Best known in recent history for Lady Diana Spencer, who became the Princess of Wales when she married Prince Charles in 1981, the Spencer family has had close ties to English royalty for at least 500 years. Indeed, Diana's grandfather claimed that "the word Spencer derives from the Norman word for Steward, or Head of Household: 'Despenser,'" and that their ancestor was steward to the household of William the Conqueror in 1066. While historians have debated both sides of this particular family legend, it is indisputable that from the early 16th century Diana's forebears had moved beyond their origins as sheep farmers to forge intimate connections with the English court. In addition to generations of Spencer barons, earls, and dukes, there were politicians and poets, courtiers and clerics, soldiers and scoundrels. There was an earlier Lady Diana Spencer, who nearly married the Prince of Wales in 1730 and who, like the modern Diana, died tragically young. Sir Winston Churchill was a Spencer; for generations his family name was hyphenated as Spencer-Churchill. The history of the family is alive with many other fascinating characters: from Henry Spencer, who gave Charles I the astonishing sum of £10,000 on the eve of the Civil War; through the scandalous society beauty Georgiana Devonshire, daughter of the first Countess Spencer, who sold her kisses for votes in favor of Charles James Fox; to George John, the Second Earl, owner of the greatest private library in Europe and patron of Horatio Nelson. In many ways the story of the Spencer family is really the story of England-or at least of the English aristocracy. Using archives and documents previously unavailable and incorporating his personal experiences of the family, Charles Spencer offers a fascinating, rich, and illuminating social history.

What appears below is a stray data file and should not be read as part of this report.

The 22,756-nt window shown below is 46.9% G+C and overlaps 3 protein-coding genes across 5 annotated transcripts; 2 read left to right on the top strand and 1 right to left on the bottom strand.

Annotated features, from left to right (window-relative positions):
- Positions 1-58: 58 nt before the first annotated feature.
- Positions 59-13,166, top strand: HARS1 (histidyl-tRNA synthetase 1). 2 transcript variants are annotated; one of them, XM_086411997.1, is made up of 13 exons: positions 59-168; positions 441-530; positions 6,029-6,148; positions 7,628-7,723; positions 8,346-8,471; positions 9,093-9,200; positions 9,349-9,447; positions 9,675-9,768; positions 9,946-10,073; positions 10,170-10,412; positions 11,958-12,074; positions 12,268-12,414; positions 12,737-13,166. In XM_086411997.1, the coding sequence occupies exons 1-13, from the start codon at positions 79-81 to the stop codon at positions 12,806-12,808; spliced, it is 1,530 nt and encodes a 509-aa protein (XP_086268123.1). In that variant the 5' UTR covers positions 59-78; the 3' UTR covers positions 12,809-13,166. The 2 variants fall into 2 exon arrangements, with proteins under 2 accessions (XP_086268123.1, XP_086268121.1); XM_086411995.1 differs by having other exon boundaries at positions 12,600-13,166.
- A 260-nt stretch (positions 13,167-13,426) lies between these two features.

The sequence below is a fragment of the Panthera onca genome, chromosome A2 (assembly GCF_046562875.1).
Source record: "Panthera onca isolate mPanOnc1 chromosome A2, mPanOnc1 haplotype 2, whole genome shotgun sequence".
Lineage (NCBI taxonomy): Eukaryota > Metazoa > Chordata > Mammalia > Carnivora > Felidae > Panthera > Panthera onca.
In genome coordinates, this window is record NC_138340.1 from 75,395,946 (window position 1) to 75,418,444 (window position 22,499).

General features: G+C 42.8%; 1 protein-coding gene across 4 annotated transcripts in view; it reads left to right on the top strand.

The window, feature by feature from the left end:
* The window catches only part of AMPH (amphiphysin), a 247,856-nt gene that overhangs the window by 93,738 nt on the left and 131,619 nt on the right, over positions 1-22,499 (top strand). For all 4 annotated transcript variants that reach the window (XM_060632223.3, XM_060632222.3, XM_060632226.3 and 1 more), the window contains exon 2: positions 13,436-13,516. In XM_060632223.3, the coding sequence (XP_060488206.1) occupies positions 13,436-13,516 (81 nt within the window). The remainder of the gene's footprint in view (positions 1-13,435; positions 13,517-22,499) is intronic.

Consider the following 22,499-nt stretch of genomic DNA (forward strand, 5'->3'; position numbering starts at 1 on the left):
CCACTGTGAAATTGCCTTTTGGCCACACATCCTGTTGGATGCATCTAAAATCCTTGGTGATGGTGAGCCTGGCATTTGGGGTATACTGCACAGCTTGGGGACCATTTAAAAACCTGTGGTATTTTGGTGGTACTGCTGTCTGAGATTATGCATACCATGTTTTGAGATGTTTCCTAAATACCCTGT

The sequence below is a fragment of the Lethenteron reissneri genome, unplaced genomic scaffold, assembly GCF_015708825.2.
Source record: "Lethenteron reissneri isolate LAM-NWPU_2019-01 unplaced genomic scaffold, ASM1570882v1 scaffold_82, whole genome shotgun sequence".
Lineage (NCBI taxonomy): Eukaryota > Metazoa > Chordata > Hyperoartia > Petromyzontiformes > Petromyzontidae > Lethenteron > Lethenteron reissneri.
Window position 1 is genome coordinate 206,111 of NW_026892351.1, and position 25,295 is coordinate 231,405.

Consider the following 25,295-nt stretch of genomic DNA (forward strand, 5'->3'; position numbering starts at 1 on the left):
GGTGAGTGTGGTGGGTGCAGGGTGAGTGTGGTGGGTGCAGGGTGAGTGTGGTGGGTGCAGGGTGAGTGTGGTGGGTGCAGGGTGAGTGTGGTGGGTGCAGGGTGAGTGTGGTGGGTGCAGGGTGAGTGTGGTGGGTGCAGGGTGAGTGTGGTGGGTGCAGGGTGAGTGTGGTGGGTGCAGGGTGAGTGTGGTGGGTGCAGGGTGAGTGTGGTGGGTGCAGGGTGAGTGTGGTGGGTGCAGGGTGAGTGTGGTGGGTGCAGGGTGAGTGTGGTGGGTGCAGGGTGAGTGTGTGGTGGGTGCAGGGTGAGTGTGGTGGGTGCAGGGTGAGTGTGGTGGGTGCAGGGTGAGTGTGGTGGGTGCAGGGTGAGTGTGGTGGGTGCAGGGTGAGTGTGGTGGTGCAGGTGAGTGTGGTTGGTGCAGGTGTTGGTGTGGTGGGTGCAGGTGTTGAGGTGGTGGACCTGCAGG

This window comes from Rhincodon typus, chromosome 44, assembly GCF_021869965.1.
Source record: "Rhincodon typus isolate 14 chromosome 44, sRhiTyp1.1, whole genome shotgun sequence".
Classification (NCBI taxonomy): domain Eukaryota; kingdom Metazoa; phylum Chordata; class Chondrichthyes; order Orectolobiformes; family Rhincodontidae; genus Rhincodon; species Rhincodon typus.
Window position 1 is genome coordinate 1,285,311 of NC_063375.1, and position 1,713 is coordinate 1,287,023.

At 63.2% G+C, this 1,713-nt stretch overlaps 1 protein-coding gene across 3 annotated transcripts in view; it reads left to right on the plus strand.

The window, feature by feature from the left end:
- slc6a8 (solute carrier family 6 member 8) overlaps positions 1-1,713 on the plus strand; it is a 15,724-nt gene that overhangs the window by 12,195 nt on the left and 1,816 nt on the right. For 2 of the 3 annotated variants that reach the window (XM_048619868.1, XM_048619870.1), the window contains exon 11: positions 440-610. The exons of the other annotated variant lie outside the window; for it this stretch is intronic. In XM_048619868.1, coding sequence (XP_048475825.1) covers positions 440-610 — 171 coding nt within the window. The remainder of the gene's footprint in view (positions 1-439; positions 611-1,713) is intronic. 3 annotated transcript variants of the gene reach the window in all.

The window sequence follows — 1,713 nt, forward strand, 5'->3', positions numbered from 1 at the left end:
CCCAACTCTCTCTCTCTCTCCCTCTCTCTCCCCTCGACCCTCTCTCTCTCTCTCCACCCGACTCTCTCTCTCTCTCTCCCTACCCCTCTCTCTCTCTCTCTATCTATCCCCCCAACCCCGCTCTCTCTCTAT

Biographies-Memoirs, Historical, Europe, Great-Britain,